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Both Sides Now
Paulo Szot

by Olivia Giovetti



Szot as Escamillo in San Francisco
Opera’s production of Carmen, 2011.
Photo by Cory Weaver
For some singers, the secret to a long and fruitful career is a one-track mind. It’s no surprise that more than a few stars—including Mary Costa and Joan Sutherland—have famously used the metaphor of being a horse with blinders on as a way of describing their forward drive and singular goals.

But the last half century has brought with it a staggering number of changes, particularly in how we receive and consume culture. The idea of being a singer who embraces duality between genres is perhaps not revolutionary—while Sutherland was taking the world by storm as Lucia and Norma, mezzo Risë Stevens was holding court both at the Met and on the Ed Sullivan Show—but the ability to embrace such a dichotomy has become much easier and fluid in the new millennium.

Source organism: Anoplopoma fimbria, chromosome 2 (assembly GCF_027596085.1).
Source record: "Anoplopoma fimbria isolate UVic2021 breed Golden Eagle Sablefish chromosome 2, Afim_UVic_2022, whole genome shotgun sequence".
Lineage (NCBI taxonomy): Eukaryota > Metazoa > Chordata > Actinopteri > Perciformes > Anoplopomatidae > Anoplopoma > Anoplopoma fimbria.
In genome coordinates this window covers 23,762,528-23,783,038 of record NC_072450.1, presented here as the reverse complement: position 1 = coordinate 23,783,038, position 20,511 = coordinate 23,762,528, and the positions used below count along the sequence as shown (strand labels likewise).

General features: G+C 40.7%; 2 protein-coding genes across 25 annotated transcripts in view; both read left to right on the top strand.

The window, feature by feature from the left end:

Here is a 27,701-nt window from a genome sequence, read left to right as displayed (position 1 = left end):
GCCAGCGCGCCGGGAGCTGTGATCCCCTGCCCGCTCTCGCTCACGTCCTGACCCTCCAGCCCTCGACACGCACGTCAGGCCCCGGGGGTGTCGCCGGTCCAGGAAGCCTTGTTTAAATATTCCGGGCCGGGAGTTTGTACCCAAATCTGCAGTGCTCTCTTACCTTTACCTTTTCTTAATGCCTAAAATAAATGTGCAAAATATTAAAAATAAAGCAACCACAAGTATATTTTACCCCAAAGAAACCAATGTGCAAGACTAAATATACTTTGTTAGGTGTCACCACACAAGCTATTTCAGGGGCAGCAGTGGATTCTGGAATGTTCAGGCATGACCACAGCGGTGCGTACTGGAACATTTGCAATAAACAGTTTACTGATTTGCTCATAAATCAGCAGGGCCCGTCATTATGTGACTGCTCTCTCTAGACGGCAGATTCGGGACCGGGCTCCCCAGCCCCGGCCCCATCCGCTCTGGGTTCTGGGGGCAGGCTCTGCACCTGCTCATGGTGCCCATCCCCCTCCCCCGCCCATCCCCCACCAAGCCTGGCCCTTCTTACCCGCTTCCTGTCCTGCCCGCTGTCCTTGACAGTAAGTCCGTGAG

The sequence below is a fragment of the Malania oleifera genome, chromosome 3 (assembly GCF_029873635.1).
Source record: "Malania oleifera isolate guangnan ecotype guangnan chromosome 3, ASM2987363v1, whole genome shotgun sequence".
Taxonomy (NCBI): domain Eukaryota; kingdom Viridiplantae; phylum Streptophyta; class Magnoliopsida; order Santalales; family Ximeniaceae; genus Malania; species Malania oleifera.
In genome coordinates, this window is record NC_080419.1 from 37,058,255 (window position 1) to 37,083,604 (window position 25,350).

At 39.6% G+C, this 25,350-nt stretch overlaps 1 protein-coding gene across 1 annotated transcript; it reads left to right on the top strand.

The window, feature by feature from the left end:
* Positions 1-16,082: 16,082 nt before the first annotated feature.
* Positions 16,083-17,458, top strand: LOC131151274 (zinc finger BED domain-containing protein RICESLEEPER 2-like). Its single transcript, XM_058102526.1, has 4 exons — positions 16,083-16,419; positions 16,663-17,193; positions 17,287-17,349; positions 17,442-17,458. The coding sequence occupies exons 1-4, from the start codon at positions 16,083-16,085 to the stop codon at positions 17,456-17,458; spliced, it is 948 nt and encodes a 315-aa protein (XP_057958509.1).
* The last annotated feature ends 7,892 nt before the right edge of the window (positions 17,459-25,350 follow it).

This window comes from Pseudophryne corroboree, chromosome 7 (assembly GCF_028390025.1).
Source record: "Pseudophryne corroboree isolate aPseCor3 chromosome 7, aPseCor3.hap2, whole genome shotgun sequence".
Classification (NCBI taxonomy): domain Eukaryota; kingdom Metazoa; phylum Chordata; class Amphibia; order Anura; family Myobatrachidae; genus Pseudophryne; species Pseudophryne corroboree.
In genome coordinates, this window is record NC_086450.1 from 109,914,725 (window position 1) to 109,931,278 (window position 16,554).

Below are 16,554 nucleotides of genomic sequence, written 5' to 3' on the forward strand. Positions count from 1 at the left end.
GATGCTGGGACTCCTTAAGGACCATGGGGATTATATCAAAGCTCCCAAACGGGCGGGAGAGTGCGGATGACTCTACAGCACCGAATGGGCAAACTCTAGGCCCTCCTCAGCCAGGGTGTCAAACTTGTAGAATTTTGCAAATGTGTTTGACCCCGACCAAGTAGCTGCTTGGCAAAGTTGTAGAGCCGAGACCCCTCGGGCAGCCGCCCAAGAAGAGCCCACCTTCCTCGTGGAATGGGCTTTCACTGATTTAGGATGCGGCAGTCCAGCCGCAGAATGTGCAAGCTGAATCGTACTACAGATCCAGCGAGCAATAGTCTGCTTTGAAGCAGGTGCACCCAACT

Exhibit A in that equation is baritone Paulo Szot, a singer who had gained momentum in the opera world starting with his professional debut in 1997 as Rossini’s Figaro in his native Brazil. It took a Tony-Award-winning Broadway de...
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